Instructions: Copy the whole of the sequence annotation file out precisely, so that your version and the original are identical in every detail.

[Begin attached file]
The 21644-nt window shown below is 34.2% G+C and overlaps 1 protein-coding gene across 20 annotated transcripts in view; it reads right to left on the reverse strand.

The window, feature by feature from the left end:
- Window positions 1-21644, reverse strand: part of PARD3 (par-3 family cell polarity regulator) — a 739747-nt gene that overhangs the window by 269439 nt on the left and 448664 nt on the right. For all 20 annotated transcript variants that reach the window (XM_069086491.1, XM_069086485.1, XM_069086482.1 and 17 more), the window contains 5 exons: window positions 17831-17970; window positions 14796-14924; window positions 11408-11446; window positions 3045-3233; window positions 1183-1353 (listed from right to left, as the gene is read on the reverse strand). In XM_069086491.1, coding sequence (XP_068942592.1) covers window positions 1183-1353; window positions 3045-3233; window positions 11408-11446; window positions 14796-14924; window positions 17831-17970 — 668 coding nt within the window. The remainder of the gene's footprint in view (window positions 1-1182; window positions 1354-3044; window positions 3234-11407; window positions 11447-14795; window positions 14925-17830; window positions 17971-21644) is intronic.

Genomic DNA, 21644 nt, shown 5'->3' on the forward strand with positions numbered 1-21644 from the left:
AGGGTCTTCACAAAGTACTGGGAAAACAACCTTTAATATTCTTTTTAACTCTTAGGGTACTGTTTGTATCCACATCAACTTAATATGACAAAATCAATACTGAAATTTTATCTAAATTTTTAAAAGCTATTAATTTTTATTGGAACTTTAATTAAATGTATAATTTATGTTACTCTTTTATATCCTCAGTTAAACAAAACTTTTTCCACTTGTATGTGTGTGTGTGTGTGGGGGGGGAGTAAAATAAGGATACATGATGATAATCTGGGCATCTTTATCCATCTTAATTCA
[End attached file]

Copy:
The 21644-nt window shown below is 34.2% G+C and overlaps 1 protein-coding gene across 20 annotated transcripts in view; it reads right to left on the reverse strand.

The window, feature by feature from the left end:
- Window positions 1-21644, reverse strand: part of PARD3 (par-3 family cell polarity regulator) — a 739747-nt gene that overhangs the window by 269439 nt on the left and 448664 nt on the right. For all 20 annotated transcript variants that reach the window (XM_069086491.1, XM_069086485.1, XM_069086482.1 and 17 more), the window contains 5 exons: window positions 17831-17970; window positions 14796-14924; window positions 11408-11446; window positions 3045-3233; window positions 1183-1353 (listed from right to left, as the gene is read on the reverse strand). In XM_069086491.1, coding sequence (XP_068942592.1) covers window positions 1183-1353; window positions 3045-3233; window positions 11408-11446; window positions 14796-14924; window positions 17831-17970 — 668 coding nt within the window. The remainder of the gene's footprint in view (window positions 1-1182; window positions 1354-3044; window positions 3234-11407; window positions 11447-14795; window positions 14925-17830; window positions 17971-21644) is intronic.

Genomic DNA, 21644 nt, shown 5'->3' on the forward strand with positions numbered 1-21644 from the left:
AGGGTCTTCACAAAGTACTGGGAAAACAACCTTTAATATTCTTTTTAACTCTTAGGGTACTGTTTGTATCCACATCAACTTAATATGACAAAATCAATACTGAAATTTTATCTAAATTTTTAAAAGCTATTAATTTTTATTGGAACTTTAATTAAATGTATAATTTATGTTACTCTTTTATATCCTCAGTTAAACAAAACTTTTTCCACTTGTATGTGTGTGTGTGTGTGGGGGGGGAGTAAAATAAGGATACATGATGATAATCTGGGCATCTTTATCCATCTTAATTCA